I’m sorry to report – in case you haven’t already noticed – that parts of your work or your life that you thought were solid and safe can totally fall apart, sometimes without very much warning. This may never happen to you. If it does, it may not last very long. But it’s an eventuality that’s in the cards for too many people, too often.
One very normal reaction to this turn of events is to give up, to cry “Why me?”, and to go hide under the covers for a while, or maybe forever.
But there’s a better response, one that’s geared to keep you moving forward and to get through this bad patch of work or life in relatively short order.
Here are the nuts and bolts of what to do when life hands you lemons:
Go Back to Basics
In normal times, we take many things for granted and we very often take chances and try to stretch our capabilities to accomplish tasks, projects, and goals we’ve never done before. Those are all very bad ideas when things start to go wrong.
Instead, you’ll do better to – at least temporarily – adopt a safer strategy:
- Take nothing for granted: Verify every fact. Test every component. Double-check your calculations. Look hard for potential problems before they can occur, and take steps to eliminate or ameliorate their consequences before they can impact you.
- Simplify: Reduce the number of tasks, projects, and goals you’re striving to accomplish. Focus on one essential thing at a time. As much as possible, look to replace complicated choices and solutions with simpler ones.
- Slow down: Whatever your normal pace for thinking, feeling, choosing, and acting, cut it in half. Taking more time for every action and reaction will allow you to be more deliberate, to avoid more errors, and to perform closer to your most precise level.
- Take fewer risks, or none at all: When the forces of nature are working against you, it’s smart to reduce your dependence on a fair deal, good luck, or the usual odds.
These four approaches bring you the triple advantages of reducing the number of opportunities for things to go wrong, increasing the percentage of things that turn out well, and producing some immediate victories or successes that can help you regain a more positive outlook on what’s to come.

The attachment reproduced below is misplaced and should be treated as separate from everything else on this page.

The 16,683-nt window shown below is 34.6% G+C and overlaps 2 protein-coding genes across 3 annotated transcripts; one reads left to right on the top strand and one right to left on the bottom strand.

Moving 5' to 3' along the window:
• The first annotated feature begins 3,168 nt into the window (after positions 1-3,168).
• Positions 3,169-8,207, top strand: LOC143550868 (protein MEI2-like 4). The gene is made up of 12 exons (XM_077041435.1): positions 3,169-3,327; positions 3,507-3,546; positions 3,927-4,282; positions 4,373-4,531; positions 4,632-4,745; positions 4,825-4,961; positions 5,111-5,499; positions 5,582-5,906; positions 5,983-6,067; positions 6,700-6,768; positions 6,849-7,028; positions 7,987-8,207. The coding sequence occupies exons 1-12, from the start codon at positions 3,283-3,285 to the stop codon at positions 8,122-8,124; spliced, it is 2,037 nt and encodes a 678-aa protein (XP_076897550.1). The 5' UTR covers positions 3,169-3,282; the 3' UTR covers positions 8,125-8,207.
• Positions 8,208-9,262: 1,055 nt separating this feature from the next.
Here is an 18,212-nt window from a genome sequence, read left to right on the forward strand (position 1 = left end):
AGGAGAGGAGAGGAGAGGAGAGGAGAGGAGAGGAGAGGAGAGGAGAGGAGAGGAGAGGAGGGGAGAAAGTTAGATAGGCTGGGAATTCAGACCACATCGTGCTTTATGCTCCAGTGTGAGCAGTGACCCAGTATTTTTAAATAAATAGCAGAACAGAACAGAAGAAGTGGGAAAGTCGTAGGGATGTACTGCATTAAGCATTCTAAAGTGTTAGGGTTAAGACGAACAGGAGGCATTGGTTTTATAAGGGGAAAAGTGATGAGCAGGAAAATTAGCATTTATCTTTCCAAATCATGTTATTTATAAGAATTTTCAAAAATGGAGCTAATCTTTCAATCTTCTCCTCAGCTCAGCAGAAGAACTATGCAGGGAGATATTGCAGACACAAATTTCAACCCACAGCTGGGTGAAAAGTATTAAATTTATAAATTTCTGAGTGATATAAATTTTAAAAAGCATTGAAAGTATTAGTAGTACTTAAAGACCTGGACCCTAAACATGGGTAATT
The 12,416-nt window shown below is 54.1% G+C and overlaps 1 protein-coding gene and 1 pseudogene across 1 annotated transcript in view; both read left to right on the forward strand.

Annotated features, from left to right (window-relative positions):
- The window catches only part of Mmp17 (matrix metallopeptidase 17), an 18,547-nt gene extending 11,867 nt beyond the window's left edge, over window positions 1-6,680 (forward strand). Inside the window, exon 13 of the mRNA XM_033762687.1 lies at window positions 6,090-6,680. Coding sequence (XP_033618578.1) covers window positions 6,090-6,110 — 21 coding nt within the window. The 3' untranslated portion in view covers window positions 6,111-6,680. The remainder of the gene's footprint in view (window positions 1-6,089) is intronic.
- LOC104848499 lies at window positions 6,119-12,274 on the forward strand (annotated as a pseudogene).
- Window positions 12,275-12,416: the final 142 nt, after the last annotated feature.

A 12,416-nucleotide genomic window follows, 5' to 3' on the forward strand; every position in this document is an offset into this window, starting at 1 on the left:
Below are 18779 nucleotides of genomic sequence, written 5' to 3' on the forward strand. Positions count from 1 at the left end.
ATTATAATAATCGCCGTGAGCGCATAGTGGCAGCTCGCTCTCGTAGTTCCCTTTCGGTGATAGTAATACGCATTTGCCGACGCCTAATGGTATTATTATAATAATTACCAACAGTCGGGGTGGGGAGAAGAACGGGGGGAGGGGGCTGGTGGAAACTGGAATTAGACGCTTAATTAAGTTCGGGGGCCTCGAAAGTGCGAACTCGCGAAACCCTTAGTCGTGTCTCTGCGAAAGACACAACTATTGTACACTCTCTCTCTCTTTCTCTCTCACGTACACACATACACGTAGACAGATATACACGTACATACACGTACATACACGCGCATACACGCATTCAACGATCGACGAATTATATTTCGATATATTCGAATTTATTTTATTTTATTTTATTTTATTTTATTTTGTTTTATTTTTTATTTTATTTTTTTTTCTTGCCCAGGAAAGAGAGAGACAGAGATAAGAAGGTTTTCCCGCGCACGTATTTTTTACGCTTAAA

The natural tendency when things start to go wrong in your work or your life is to cut back your involvement, your initiative, and your readiness to engage. That’s precisely the wrong way to behave.
The deeper you go to hide, the larger the obstacles that will remain in position to hinder you from generating better opportunities and outcomes.
I don’t intend my “go back to basics” advice as a total ban on action. Instead, it’s an admonition to throttle back on your normal actions so you can perform better on the things you continue to do, including your basic obligations and your most preferred activities.
In line with this idea, recognize that doing fewer things allows you to make better choices. You can work only on tasks, projects, and goals with the best outlooks for success, take only the risks with the smallest downsides and the largest potential for gain, and show up only at events and activities that will bring you the greatest satisfaction.
Look to Connect with Others
A great way to make your own work and life better is to take steps to improve the work and life of others. But while your world is falling apart, don’t offer others your ideas and suggestions. Instead, place yourself under their direction. For example, ask to help them with simple tasks they may not have time for, or take on supportive tasks that will allow them to do their best at more important responsibilities and opportunities.
It’s also helpful to appreciate and enjoy other people’s successes and happy moments. You’ll immediately feel better, and entering into their positive experiences may let some of their good fortune rub off on you.
When you follow this route through times when any part of your world seems to be falling apart, you greatly increase the chances that your work and your life will begin to take a turn for the better.
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